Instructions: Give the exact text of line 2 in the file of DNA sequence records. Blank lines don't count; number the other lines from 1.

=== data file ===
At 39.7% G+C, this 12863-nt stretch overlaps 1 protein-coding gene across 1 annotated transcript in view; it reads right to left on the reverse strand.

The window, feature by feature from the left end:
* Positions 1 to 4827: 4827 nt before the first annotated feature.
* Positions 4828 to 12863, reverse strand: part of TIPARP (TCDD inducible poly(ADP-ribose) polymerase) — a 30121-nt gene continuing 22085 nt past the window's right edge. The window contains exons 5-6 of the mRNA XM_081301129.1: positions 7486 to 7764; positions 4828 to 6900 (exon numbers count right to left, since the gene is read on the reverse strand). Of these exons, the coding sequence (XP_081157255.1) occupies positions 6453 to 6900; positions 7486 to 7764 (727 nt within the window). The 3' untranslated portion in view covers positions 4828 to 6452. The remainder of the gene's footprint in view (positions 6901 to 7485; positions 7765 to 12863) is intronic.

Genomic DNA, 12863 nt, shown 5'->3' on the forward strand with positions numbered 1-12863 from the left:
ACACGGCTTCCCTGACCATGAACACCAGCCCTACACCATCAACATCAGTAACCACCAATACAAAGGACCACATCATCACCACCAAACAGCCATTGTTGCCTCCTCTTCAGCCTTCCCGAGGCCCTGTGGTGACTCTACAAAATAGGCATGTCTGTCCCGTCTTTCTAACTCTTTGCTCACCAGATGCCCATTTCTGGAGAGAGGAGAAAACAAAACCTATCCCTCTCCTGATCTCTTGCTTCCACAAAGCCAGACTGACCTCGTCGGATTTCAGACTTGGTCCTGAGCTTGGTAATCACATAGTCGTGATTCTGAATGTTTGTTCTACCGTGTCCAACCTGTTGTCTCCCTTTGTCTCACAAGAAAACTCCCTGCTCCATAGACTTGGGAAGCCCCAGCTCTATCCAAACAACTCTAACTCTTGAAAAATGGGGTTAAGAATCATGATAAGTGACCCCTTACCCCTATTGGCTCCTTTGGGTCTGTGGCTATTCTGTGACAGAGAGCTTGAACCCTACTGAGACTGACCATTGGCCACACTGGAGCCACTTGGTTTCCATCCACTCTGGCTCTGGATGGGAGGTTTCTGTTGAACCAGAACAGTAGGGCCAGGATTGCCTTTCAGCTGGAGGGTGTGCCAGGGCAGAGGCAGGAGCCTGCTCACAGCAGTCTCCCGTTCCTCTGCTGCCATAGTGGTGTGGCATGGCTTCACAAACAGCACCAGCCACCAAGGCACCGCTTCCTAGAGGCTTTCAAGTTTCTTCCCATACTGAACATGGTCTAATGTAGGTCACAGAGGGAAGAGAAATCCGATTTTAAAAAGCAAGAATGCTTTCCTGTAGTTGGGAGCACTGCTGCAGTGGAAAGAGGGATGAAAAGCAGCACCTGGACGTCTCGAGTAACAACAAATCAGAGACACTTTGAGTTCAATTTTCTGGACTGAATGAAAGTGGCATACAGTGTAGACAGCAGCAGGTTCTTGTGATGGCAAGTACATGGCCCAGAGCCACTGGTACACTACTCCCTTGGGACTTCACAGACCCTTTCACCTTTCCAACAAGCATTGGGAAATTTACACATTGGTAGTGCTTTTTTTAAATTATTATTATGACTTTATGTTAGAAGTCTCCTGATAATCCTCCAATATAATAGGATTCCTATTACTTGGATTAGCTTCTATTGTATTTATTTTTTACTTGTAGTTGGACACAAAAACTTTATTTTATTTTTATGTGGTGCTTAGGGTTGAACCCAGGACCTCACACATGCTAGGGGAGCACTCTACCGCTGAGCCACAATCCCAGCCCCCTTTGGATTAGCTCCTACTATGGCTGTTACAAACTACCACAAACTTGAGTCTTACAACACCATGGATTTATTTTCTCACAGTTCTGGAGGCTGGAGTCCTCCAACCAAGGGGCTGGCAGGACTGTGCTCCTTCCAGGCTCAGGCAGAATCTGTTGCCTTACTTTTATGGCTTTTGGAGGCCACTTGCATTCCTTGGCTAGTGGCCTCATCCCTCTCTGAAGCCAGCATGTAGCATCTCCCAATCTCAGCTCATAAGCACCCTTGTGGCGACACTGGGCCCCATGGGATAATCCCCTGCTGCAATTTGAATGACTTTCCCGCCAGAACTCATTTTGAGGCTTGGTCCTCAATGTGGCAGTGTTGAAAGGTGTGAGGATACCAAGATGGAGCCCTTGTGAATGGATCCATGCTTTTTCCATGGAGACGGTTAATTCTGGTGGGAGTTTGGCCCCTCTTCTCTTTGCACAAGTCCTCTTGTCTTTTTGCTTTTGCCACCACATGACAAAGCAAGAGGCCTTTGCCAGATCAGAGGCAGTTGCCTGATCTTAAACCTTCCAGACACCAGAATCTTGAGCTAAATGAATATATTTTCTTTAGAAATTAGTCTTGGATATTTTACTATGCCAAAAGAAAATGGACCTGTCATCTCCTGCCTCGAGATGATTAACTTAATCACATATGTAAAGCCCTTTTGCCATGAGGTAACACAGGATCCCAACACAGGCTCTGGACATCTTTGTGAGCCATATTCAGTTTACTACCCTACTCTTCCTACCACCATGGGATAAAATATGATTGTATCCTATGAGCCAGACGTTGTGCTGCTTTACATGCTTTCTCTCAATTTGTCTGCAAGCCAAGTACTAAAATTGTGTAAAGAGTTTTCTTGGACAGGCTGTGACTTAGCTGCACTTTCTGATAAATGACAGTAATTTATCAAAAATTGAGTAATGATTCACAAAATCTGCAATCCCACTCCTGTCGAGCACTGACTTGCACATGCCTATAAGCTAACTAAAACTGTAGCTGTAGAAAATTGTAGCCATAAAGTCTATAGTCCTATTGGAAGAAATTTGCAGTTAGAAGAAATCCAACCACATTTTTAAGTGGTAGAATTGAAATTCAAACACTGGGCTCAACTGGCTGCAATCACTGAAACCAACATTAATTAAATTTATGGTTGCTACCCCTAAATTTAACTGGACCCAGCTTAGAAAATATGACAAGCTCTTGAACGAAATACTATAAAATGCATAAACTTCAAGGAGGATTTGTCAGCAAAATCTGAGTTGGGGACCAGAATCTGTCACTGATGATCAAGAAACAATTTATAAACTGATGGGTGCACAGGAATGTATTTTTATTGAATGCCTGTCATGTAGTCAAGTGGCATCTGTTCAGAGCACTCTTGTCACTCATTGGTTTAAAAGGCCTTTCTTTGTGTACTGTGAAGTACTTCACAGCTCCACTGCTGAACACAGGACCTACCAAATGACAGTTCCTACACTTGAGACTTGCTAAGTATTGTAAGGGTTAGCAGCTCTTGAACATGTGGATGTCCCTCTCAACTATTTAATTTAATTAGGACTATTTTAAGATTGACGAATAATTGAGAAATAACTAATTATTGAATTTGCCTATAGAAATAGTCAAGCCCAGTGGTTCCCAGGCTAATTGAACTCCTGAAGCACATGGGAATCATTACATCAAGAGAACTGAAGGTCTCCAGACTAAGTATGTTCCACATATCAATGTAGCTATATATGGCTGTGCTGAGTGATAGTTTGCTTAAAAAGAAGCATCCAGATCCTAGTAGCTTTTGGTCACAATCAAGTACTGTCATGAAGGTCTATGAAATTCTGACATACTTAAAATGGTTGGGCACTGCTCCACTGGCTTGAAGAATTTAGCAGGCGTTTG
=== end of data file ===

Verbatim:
The window, feature by feature from the left end: